Growing up as a baseball fan in the 1990s, I watched the New York Yankees win titles in 1996, 1998, 1999 and 2000. The Bronx Bombers won rings with a nucleus of four players: Andy Pettitte, Mariano Rivera, Derek Jeter and Jorge Posada. The “Core Four” all came through New York’s farm system. Decades from now, baseball historians will still discuss those Yankees teams as one of baseball’s greatest dynasties.
There is an old saying, “All good things must come to an end.” After winning those titles, New York changed its formula. The Yankees became an organization that prioritized signing free agents over drafting and developing talent. General Manger Brian Cashman and the “brain trust” consistently traded away young prospects for aging veterans. The new approach to buying players simply did not pay off. The Yankees haven’t won a World Series since 2009. Organizations like the Red Sox, Cardinals and Giants have had more success in the past five years.
All that has changed this season. Cashman has traded away veterans like Carlos Beltran, Aroldis Chapman and Andrew Miller and brought in a plethora of young talent, including outfielder Clint Frazier and southpaw Justus Sheffield from the Indians, shortstop Gleyber Torres from the Cubs and Dilon Tate, the Rangers’ 2015 1st-round pick. Despite losing Beltran, Chapman and Miller, the team has surprisingly remained in contention. Going into Monday night’s game against the Dodgers, New York has a record of 76-66 and trails Baltimore and Toronto by two games in the Wild Card race. The Yankees are winning with youth. Is this the rise of a new Core Four?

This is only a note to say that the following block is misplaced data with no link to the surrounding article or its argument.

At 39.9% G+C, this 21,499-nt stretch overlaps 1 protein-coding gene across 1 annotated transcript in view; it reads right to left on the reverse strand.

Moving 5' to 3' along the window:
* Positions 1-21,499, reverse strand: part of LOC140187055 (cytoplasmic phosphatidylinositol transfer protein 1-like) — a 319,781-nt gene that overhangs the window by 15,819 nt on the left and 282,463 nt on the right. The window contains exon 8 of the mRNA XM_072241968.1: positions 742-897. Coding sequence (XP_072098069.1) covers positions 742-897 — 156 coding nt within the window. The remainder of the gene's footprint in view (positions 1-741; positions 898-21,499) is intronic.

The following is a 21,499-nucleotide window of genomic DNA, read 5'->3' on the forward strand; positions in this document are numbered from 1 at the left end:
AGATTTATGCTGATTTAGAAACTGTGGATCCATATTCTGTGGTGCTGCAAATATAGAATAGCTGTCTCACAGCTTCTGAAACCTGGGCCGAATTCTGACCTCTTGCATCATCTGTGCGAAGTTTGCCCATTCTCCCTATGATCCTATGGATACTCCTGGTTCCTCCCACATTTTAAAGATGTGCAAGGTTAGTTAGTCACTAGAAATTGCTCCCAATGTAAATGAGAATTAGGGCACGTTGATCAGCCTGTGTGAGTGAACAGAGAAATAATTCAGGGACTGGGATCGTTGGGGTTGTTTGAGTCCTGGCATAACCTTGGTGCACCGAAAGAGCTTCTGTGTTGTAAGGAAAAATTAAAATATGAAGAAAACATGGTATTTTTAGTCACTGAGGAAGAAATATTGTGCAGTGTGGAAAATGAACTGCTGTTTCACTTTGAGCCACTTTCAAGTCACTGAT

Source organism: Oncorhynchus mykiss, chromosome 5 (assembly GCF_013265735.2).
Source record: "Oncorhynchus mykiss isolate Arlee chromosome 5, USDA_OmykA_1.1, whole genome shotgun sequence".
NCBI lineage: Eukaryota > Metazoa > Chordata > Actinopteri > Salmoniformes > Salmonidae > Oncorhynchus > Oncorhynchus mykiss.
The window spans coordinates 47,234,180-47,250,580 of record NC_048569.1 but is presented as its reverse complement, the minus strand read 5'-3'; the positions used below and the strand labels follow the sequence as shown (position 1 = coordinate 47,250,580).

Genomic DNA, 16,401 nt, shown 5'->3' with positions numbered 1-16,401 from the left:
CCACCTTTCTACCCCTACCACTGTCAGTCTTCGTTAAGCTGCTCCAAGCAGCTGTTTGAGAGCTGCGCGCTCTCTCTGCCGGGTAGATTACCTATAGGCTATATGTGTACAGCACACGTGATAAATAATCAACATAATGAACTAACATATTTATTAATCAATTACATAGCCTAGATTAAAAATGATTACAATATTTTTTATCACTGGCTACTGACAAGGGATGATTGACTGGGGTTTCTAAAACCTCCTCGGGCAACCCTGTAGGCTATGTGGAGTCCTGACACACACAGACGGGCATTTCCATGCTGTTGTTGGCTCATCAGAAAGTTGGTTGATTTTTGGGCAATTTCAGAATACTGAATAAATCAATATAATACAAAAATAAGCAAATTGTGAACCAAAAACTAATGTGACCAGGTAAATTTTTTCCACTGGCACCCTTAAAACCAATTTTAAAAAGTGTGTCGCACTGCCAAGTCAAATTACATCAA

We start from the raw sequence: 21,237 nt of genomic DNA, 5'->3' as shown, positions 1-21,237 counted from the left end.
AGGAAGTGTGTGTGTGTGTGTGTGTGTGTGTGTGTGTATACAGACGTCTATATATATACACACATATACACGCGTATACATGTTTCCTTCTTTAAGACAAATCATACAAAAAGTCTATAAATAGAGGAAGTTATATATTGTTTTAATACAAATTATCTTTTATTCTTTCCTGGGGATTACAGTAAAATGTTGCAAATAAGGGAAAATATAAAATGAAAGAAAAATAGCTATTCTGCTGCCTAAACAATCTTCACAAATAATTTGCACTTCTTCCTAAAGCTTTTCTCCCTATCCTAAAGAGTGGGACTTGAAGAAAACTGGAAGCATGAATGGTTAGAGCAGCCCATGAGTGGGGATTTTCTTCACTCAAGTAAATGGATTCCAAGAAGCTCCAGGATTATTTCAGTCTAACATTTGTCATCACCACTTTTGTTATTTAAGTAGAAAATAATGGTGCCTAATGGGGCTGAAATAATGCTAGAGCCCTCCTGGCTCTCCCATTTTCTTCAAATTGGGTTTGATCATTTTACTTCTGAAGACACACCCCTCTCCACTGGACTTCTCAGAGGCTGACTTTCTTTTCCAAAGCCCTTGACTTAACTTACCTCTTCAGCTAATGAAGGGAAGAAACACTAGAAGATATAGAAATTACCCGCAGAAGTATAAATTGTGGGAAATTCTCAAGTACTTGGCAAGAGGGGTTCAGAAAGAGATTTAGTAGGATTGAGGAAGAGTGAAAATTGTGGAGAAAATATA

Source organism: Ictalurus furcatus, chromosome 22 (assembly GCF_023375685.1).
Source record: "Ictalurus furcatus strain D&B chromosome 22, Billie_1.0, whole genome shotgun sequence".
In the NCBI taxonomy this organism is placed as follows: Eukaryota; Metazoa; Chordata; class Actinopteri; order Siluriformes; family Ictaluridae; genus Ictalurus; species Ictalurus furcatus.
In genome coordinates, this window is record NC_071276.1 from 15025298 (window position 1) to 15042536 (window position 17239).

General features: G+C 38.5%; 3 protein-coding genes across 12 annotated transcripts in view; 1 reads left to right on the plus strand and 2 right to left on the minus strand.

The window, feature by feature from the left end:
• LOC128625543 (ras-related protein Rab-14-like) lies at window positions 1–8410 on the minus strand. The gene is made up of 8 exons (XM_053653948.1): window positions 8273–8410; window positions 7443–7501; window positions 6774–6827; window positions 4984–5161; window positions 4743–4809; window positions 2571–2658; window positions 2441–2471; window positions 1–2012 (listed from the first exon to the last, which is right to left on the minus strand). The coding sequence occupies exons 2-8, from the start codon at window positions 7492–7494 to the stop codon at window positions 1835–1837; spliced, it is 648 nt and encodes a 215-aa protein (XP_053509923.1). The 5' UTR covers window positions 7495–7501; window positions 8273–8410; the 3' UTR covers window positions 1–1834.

In 34 Major League games this year, catcher Gary Sanchez has 44 hits, 13 home runs, 21 RBIs and is batting .341. If he had been called up earlier in the season, Sanchez would have a great shot at winning American League Rookie of the Year. Fellow rookies Aaron Judge and Tyler Austin haven’t been as impressive as Sanchez offensively, but both have considerable power potential and bright futures in pinstripes. First baseman Greg Bird is set to participate in the Arizona Fall League after missing 2016 due to a torn labrum in his right shoulder.
Organizations like the New England Patriots, San Antonio Spurs and Green Bay Packers have had success building the core of their team through the draft. Smart clubs understand that young players need time to grow and develop and — particularly in sports with a salary cap like basketball, football and hockey — young players playing on their first contract almost always offer more value than high-priced veterans.
The Yankees are finally getting back to building the team the right way. This is the way New York has done it going back to picking Thurman Munson fourth overall in the 1968 Draft to nabbing Jeter with the sixth pick in 1996. With fond memories of the Core Four on their mind, the Yankees’ future looks bright for the rest of the season and the next several years.
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